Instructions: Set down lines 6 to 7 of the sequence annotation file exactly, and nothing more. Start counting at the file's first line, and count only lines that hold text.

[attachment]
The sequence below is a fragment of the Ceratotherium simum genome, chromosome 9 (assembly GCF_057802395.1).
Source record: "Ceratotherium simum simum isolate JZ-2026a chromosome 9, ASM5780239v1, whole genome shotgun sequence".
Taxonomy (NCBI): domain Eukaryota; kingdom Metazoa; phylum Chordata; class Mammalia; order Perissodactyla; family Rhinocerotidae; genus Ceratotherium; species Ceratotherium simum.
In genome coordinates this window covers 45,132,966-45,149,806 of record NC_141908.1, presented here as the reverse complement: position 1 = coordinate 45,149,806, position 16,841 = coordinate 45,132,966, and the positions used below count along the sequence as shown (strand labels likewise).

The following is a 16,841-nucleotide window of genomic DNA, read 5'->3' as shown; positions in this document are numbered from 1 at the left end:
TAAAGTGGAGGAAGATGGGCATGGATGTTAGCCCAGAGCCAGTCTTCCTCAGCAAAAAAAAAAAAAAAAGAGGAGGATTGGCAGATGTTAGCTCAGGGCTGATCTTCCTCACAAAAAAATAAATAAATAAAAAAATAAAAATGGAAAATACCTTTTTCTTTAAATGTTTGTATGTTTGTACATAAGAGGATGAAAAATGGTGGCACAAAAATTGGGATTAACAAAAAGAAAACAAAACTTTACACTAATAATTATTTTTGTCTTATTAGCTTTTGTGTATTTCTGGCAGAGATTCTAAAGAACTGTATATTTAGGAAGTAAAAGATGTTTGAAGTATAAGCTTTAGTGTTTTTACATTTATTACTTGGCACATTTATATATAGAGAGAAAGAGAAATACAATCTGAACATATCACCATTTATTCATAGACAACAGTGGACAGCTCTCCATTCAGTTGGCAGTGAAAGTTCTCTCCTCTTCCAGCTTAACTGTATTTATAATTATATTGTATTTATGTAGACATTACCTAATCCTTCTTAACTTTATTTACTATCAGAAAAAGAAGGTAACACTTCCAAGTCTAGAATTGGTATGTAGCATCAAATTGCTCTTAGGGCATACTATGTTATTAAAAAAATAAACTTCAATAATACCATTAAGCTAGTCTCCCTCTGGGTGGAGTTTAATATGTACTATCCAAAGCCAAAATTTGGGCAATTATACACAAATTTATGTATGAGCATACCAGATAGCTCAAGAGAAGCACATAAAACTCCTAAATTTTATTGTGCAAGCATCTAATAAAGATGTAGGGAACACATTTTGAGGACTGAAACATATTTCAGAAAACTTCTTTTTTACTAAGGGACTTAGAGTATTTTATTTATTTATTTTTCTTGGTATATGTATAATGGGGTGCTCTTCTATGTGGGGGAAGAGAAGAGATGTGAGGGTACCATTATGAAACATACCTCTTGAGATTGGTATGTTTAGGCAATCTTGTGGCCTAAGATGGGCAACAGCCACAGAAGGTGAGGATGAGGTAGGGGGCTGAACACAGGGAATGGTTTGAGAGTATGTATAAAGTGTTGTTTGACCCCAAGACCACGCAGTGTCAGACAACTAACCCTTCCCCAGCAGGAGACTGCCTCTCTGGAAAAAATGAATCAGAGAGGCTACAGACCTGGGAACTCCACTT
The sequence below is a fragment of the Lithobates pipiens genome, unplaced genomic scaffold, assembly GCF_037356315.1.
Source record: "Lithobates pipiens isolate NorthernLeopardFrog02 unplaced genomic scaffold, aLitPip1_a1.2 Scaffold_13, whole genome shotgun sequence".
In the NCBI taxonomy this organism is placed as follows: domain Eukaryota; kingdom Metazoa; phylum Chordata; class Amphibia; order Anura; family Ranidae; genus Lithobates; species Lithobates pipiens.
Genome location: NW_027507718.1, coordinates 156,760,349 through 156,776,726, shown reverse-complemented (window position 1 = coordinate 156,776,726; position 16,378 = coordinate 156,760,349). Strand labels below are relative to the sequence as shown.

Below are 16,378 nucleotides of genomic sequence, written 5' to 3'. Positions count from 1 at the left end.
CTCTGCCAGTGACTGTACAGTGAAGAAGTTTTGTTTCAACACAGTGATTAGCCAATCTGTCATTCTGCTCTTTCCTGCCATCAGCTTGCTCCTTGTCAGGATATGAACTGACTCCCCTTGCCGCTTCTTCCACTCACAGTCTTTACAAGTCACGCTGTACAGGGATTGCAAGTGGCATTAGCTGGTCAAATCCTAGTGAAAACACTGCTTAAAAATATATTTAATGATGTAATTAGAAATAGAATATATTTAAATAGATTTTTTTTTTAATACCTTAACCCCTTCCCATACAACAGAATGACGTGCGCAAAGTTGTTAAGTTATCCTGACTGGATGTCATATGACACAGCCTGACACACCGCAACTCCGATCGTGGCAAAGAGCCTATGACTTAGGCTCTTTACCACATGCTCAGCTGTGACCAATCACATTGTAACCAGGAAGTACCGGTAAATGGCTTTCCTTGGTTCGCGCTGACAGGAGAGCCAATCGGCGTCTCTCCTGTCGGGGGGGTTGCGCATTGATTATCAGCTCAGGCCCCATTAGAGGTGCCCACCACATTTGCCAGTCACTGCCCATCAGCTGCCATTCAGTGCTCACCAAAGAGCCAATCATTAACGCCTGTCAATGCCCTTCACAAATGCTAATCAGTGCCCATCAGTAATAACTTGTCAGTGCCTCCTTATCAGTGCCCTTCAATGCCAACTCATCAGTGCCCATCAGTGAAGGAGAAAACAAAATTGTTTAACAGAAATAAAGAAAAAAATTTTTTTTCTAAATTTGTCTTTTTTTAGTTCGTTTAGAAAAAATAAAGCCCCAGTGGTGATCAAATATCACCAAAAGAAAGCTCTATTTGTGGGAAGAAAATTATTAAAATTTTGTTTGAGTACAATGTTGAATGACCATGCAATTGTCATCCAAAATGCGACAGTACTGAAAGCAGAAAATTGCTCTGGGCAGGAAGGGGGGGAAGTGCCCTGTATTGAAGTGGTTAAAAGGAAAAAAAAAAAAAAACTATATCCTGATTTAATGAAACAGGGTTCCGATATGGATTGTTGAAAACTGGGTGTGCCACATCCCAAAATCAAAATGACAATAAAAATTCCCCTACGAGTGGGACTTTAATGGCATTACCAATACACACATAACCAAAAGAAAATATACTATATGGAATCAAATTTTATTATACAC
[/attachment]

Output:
TAAAGTGGAGGAAGATGGGCATGGATGTTAGCCCAGAGCCAGTCTTCCTCAGCAAAAAAAAAAAAAAAAGAGGAGGATTGGCAGATGTTAGCTCAGGGCTGATCTTCCTCACAAAAAAATAAATAAATAAAAAAATAAAAATGGAAAATACCTTTTTCTTTAAATGTTTGTATGTTTGTACATAAGAGGATGAAAAATGGTGGCACAAAAATTGGGATTAACAAAAAGAAAACAAAACTTTACACTAATAATTATTTTTGTCTTATTAGCTTTTGTGTATTTCTGGCAGAGATTCTAAAGAACTGTATATTTAGGAAGTAAAAGATGTTTGAAGTATAAGCTTTAGTGTTTTTACATTTATTACTTGGCACATTTATATATAGAGAGAAAGAGAAATACAATCTGAACATATCACCATTTATTCATAGACAACAGTGGACAGCTCTCCATTCAGTTGGCAGTGAAAGTTCTCTCCTCTTCCAGCTTAACTGTATTTATAATTATATTGTATTTATGTAGACATTACCTAATCCTTCTTAACTTTATTTACTATCAGAAAAAGAAGGTAACACTTCCAAGTCTAGAATTGGTATGTAGCATCAAATTGCTCTTAGGGCATACTATGTTATTAAAAAAATAAACTTCAATAATACCATTAAGCTAGTCTCCCTCTGGGTGGAGTTTAATATGTACTATCCAAAGCCAAAATTTGGGCAATTATACACAAATTTATGTATGAGCATACCAGATAGCTCAAGAGAAGCACATAAAACTCCTAAATTTTATTGTGCAAGCATCTAATAAAGATGTAGGGAACACATTTTGAGGACTGAAACATATTTCAGAAAACTTCTTTTTTACTAAGGGACTTAGAGTATTTTATTTATTTATTTTTCTTGGTATATGTATAATGGGGTGCTCTTCTATGTGGGGGAAGAGAAGAGATGTGAGGGTACCATTATGAAACATACCTCTTGAGATTGGTATGTTTAGGCAATCTTGTGGCCTAAGATGGGCAACAGCCACAGAAGGTGAGGATGAGGTAGGGGGCTGAACACAGGGAATGGTTTGAGAGTATGTATAAAGTGTTGTTTGACCCCAAGACCACGCAGTGTCAGACAACTAACCCTTCCCCAGCAGGAGACTGCCTCTCTGGAAAAAATGAATCAGAGAGGCTACAGACCTGGGAACTCCACTT
The sequence below is a fragment of the Lithobates pipiens genome, unplaced genomic scaffold, assembly GCF_037356315.1.